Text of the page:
At my “normal” place, there’s also a grassy area where Dad would take me every so often.  Whenever we get there, Dad would just make me sit.  People asked and he said he was training me not to bark and not to chase (I mean, what else does a dog do?)  But what we were really doing was watching what Dad calls the “yapper parade.”  “Let’s just watch them,” he said.  And some of these yappers are really kind of annoying, especially with their yapping barks.  I mean, if you are going to talk, then talk properly.  So, I would tell them to shut up.  And every time I do that, with me being such a big, active girl, people would think I am “aggressive.”  It would be a good day when I could keep quiet and just let them go by.  And then people would tell me I am such a well-behaved dog.  (So, what am I am, aggressive or well-behaved?  And well-behaved for what?  Just because I could sit when my Dad told me to?  Doesn’t yours do that?)

Now that I met the people at Cape Charles, I notice just how busy (and hurried and hyper and angry) the people at my “normal” place are.  Just the other day, Dad stopped at a place where we were supposed to stop, and people behind us were yelling at us to “go.”  Dad taught me to stop and sit before we cross a roadway, you know, where there are these white stripes on the road.  And sometime, I have to sit for a good long time before we can cross, even though Dad said the cars were supposed to wait and let us cross.  We live near a place called “Town Center” and I have seen it maybe just once or twice during my time with Dad.  Dad almost never walks me there, because he said it would be like walking me “at a NASCAR circuit.”  (I don’t know what a NASCAR circuit is, but it’s probably not a very good place to walk a dog.  So Dad found me other grassy areas where I could even run. Where I could tell the squirrels to get back up their trees and race with the cottontails.  And NO yappers.   Yay!)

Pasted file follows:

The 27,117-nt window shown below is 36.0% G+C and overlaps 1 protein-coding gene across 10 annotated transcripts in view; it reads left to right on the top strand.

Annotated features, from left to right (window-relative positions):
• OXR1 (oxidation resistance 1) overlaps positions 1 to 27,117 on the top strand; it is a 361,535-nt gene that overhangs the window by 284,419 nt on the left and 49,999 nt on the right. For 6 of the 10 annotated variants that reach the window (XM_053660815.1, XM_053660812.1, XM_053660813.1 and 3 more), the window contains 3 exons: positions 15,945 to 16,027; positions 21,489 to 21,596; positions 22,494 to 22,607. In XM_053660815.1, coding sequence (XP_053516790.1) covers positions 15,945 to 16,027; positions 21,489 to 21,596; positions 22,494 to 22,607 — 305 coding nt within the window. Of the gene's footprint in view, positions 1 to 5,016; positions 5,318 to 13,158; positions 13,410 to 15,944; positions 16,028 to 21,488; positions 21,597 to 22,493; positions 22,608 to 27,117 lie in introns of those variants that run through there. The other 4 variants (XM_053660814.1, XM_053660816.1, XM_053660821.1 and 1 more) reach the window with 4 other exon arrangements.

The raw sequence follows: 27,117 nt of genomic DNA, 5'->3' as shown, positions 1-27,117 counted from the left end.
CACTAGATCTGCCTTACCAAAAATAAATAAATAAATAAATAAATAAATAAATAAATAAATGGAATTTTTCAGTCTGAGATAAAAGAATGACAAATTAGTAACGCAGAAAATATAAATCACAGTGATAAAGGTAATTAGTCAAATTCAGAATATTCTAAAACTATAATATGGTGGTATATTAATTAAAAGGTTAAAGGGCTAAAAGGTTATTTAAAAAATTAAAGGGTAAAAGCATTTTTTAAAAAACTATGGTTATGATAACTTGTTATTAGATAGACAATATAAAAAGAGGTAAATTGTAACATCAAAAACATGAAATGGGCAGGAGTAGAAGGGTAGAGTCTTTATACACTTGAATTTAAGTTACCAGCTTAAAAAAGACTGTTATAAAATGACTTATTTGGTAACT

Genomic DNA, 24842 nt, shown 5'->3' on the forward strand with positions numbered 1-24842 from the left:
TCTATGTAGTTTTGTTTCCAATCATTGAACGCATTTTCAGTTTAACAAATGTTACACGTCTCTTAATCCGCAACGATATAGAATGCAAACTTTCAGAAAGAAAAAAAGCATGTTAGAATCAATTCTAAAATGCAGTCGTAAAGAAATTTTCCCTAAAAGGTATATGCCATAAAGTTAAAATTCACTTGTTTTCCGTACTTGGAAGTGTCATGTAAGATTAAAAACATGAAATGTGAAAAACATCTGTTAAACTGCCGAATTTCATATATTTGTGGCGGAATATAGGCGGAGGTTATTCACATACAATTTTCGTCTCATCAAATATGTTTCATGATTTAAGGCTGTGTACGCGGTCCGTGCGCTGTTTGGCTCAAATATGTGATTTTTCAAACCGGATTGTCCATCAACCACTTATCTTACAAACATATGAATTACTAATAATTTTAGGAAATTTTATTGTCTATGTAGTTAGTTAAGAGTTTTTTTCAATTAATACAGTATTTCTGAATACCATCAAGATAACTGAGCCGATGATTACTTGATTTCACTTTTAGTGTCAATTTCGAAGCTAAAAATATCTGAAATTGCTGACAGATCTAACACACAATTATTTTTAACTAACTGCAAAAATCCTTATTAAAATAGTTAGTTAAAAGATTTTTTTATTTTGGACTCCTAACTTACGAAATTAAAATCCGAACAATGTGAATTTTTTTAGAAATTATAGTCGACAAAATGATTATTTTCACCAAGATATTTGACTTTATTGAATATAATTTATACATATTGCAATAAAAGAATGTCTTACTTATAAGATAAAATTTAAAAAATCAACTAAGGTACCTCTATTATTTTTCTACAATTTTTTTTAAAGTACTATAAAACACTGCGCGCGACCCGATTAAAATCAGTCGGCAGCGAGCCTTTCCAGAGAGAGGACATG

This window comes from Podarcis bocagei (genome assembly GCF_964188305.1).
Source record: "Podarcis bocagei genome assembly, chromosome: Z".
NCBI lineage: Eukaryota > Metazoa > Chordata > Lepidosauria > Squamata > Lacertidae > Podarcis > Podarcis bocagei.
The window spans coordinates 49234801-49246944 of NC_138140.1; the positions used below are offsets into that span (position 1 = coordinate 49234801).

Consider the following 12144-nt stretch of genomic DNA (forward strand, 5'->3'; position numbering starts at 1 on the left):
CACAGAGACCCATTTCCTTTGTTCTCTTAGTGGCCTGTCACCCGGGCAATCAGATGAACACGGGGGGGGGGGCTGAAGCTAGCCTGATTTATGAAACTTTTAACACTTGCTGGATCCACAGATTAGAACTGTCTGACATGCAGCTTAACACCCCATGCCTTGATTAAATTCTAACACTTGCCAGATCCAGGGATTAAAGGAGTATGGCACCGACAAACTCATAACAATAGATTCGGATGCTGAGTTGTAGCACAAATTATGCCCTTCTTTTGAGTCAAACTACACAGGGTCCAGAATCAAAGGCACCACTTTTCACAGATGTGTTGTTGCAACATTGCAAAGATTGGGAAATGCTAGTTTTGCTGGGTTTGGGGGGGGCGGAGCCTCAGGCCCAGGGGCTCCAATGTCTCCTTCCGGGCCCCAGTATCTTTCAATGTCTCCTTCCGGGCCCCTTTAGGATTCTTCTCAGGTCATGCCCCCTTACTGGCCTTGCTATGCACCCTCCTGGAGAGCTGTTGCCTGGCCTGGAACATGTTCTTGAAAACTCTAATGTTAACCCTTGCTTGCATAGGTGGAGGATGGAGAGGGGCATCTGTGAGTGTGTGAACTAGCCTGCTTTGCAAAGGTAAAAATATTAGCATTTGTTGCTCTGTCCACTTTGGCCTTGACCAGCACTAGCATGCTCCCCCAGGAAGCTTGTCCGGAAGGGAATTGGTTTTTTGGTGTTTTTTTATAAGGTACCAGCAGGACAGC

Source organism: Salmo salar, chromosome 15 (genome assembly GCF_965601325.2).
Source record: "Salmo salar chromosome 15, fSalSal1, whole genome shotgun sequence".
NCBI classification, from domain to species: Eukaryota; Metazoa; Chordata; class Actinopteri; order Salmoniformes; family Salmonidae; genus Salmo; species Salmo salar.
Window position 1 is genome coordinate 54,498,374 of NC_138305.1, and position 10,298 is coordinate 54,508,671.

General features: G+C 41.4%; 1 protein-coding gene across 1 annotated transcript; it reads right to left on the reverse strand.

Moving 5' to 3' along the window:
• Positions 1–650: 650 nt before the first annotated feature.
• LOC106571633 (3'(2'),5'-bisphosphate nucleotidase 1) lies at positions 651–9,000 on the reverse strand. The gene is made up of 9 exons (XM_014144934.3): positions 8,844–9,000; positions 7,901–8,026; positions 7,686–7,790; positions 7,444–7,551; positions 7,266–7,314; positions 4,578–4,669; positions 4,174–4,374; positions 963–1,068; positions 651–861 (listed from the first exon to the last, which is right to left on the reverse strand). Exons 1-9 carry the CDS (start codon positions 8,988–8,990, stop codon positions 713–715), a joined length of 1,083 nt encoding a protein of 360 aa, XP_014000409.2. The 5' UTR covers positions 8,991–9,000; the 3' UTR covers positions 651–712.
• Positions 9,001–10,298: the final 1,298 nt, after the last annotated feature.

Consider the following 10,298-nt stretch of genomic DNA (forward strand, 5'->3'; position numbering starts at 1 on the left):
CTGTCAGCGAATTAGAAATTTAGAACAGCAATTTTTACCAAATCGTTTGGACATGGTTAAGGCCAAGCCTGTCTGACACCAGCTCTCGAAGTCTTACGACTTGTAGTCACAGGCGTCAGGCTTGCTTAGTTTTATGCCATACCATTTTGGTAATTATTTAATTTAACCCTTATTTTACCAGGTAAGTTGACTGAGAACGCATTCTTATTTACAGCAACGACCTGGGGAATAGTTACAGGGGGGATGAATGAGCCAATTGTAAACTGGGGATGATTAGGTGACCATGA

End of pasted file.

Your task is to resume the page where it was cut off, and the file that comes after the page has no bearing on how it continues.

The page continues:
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On the way back, I could tell Dad was getting tense, the closer we got to our “normal” place.  I mean, I still a little girl, and I have known Dad for only a short time, but we dogs can feel our humans, you know?  After all, they don’t call us “Men’s Best Friends” for nothing.  See, on the way down, he was playing and singing along with all these songs on the sound machine (and there was this one song I really like; it’s something about America and Puerto Rico–I know that word because that’s where I am from; and the girls would sing “yai yai yai” and clap their hands every so often.)  On the way back, well, he did not play any song.  Instead, he had to listen to what he called “the traffic report;” and every once in a while, he would say the bad word for feces.

So, Dad, breathe.  Just breathe!

And maybe we can do this road trip thing again soon?  I think I would like that.

***

Well, that’s all I have for now.  I hope everyone is having a good day today.  I will write again very soon.

Love always,

Bonnie Lassie